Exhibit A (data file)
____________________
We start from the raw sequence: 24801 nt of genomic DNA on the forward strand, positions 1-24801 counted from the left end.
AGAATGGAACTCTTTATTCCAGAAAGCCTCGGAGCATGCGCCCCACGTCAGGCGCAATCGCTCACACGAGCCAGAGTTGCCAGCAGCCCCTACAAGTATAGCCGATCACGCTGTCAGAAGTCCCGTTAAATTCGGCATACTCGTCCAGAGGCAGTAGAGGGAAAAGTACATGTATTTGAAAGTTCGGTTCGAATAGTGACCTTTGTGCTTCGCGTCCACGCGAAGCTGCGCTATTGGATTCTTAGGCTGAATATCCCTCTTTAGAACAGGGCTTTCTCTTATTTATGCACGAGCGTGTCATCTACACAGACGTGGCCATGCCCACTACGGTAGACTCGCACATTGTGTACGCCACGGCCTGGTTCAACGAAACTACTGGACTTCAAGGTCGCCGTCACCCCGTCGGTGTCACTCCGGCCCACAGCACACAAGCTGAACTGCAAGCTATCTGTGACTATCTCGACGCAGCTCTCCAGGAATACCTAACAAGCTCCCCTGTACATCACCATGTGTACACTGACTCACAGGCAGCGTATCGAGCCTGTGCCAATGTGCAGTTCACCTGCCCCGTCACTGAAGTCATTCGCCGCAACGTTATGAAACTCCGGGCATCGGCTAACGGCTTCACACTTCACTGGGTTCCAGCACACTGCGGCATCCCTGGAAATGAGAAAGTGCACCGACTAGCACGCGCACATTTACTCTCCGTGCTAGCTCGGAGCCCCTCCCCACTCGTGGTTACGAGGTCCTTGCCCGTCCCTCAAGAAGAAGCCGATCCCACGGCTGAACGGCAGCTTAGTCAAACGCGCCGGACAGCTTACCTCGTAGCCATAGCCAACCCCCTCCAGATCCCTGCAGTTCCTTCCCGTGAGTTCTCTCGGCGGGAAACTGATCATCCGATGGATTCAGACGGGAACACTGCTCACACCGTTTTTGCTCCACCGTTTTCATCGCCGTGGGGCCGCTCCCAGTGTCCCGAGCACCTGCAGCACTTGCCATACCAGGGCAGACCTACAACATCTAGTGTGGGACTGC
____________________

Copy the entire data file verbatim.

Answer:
We start from the raw sequence: 24801 nt of genomic DNA on the forward strand, positions 1-24801 counted from the left end.
AGAATGGAACTCTTTATTCCAGAAAGCCTCGGAGCATGCGCCCCACGTCAGGCGCAATCGCTCACACGAGCCAGAGTTGCCAGCAGCCCCTACAAGTATAGCCGATCACGCTGTCAGAAGTCCCGTTAAATTCGGCATACTCGTCCAGAGGCAGTAGAGGGAAAAGTACATGTATTTGAAAGTTCGGTTCGAATAGTGACCTTTGTGCTTCGCGTCCACGCGAAGCTGCGCTATTGGATTCTTAGGCTGAATATCCCTCTTTAGAACAGGGCTTTCTCTTATTTATGCACGAGCGTGTCATCTACACAGACGTGGCCATGCCCACTACGGTAGACTCGCACATTGTGTACGCCACGGCCTGGTTCAACGAAACTACTGGACTTCAAGGTCGCCGTCACCCCGTCGGTGTCACTCCGGCCCACAGCACACAAGCTGAACTGCAAGCTATCTGTGACTATCTCGACGCAGCTCTCCAGGAATACCTAACAAGCTCCCCTGTACATCACCATGTGTACACTGACTCACAGGCAGCGTATCGAGCCTGTGCCAATGTGCAGTTCACCTGCCCCGTCACTGAAGTCATTCGCCGCAACGTTATGAAACTCCGGGCATCGGCTAACGGCTTCACACTTCACTGGGTTCCAGCACACTGCGGCATCCCTGGAAATGAGAAAGTGCACCGACTAGCACGCGCACATTTACTCTCCGTGCTAGCTCGGAGCCCCTCCCCACTCGTGGTTACGAGGTCCTTGCCCGTCCCTCAAGAAGAAGCCGATCCCACGGCTGAACGGCAGCTTAGTCAAACGCGCCGGACAGCTTACCTCGTAGCCATAGCCAACCCCCTCCAGATCCCTGCAGTTCCTTCCCGTGAGTTCTCTCGGCGGGAAACTGATCATCCGATGGATTCAGACGGGAACACTGCTCACACCGTTTTTGCTCCACCGTTTTCATCGCCGTGGGGCCGCTCCCAGTGTCCCGAGCACCTGCAGCACTTGCCATACCAGGGCAGACCTACAACATCTAGTGTGGGACTGC